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Why Indians in Los Angeles dont eat Indian food By Anant Goenka The L.A. Pilot
LOS ANGELES -- In Los Angeles, the food at your neighborhood Indian restaurant may be far from authentic. Anant Goenka serves us an explanation.
More About Indian food - A Personal Note
Ask an Angelenos of Indian decent, what it is that they don’t like about the Indian restaurants and in unison they all say, “Its too heavy.” I sympathize. As a full grown Indian from India, home-cooked food means a lot to me. My nani’s (maternal grandmother) house in Calcutta is paradise. The difference starts right from the market. The vegetables are bought from a vegetable bazaar — undoubtedly organic.
Each dish retains the flavor of the vegetable and is considerably spicier. The cooking involves no cream or sugar. Each meal is a complete balanced diet. It involves a dal (or, lentils) for protein. At least three vegetables (invariably, one will be green) for the various minerals and vitamins. And every morning, a poll is taken to decide whether the carbohydrates would come from pulao (pilaf) or chapatti. The two are not mixed.
Food in India is an obsession. Each region of India has developed its own distinct cuisine and each home, its signature variation. In the arid regions of Rajasthan and Gujarat, a great variety of dals and achars (preserves of pickle) are used to substitute the lack of fresh vegetables and fruits. South Indians fight the heat-induced-flu by using a lot of red chilies and tamarind. Large varieties of seafood cooking styles are found in the coastal regions of Bengal and Kerala. According to folklore, women of marriageable age were often judged by the dal they prepared.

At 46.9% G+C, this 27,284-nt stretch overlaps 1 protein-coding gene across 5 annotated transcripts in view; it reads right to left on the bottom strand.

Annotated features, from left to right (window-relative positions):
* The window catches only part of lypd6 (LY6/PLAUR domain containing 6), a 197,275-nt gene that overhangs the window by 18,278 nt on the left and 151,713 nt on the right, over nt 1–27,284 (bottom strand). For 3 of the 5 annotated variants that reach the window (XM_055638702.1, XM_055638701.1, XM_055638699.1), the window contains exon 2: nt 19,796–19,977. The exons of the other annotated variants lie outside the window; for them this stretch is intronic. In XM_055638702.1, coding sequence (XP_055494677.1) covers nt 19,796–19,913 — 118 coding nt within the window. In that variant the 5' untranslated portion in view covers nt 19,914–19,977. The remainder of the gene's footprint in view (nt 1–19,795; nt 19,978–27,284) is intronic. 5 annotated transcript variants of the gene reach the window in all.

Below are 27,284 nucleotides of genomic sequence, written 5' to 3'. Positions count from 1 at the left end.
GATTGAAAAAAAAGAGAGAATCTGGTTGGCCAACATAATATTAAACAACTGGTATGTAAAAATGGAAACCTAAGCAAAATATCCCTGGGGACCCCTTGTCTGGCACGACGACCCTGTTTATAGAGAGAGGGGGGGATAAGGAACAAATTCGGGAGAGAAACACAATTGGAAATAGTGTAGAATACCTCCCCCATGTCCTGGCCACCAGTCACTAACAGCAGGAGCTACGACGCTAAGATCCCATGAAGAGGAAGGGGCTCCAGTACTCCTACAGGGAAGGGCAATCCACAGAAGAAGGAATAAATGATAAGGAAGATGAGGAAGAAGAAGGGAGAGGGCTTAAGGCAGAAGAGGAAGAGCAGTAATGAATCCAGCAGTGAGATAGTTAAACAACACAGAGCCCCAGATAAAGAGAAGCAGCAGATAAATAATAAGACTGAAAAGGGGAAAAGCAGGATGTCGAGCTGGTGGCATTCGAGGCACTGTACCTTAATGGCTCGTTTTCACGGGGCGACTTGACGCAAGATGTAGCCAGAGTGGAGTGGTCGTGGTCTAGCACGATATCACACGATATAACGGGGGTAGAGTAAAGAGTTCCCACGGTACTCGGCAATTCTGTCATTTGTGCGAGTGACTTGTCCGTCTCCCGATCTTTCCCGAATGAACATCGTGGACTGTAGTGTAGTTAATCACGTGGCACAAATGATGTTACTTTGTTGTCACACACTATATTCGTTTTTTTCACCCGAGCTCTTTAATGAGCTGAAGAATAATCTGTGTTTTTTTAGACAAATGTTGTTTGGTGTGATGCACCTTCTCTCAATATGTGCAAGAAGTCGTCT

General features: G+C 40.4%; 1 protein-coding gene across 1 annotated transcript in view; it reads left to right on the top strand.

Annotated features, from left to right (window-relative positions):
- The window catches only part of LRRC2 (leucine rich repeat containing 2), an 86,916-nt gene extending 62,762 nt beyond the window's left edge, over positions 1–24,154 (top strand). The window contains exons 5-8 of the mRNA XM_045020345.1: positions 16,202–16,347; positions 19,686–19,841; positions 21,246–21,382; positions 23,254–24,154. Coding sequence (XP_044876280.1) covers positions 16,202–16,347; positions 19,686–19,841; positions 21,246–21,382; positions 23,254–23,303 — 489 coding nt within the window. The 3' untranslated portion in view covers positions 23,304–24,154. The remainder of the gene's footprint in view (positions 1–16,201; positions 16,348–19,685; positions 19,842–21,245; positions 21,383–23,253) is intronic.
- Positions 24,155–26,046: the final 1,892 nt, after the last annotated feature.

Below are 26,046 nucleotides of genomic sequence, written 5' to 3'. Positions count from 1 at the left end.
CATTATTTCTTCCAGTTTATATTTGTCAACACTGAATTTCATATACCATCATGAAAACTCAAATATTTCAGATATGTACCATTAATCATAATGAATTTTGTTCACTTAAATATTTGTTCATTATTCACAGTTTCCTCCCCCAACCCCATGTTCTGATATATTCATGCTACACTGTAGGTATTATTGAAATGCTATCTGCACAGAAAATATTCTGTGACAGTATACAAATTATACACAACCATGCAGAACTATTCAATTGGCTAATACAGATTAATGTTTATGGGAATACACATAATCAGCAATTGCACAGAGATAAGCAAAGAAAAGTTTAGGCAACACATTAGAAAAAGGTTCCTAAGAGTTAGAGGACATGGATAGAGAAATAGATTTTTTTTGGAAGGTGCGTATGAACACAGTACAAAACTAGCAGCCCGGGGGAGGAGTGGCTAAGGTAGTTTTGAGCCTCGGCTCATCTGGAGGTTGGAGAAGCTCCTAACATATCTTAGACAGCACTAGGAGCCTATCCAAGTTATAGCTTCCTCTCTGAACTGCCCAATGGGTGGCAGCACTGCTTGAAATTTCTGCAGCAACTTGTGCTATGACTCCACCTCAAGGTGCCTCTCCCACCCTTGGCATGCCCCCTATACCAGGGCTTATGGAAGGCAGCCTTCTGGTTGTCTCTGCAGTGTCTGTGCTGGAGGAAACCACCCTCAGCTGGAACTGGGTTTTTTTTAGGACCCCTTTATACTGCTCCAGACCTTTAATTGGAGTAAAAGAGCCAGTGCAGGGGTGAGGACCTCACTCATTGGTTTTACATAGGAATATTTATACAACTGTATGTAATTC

So, What Have You Been Eating All This While?
The food served at an Indian restaurant in Los Angeles, is an extremely Americanized version of food from the state of Punjab. Here, the cuisine is the richest of the Indian palate, and there is a reason.
The Indian state of Punjab, with its 5 rivers.
Five rivers meet in the state of Punjab. The fertile land makes farming a popular occupation. The food is tailor-made for a lifestyle that demands physical strength and energy to work the fields.
Infact, while it is customary for most Indians eat four light meals each day, in Punjab, the food is so heavy that they eat only two meals a day.
Authentic Indian food in Los Angeles
When I first came to Los Angeles, hungry for good Indian food I asked a south-asian sounding taxi driver, if he could take me to an authentic indian restaurant. He suggested the Air India ticket counter at Los Angeles International Airport.
For those who dont have the time, money or inclination to take a cross-atlantic flight, here are a few restaruants at the Indian village in Artesia that are a more genuine representation of food from the diverse subcontinent.
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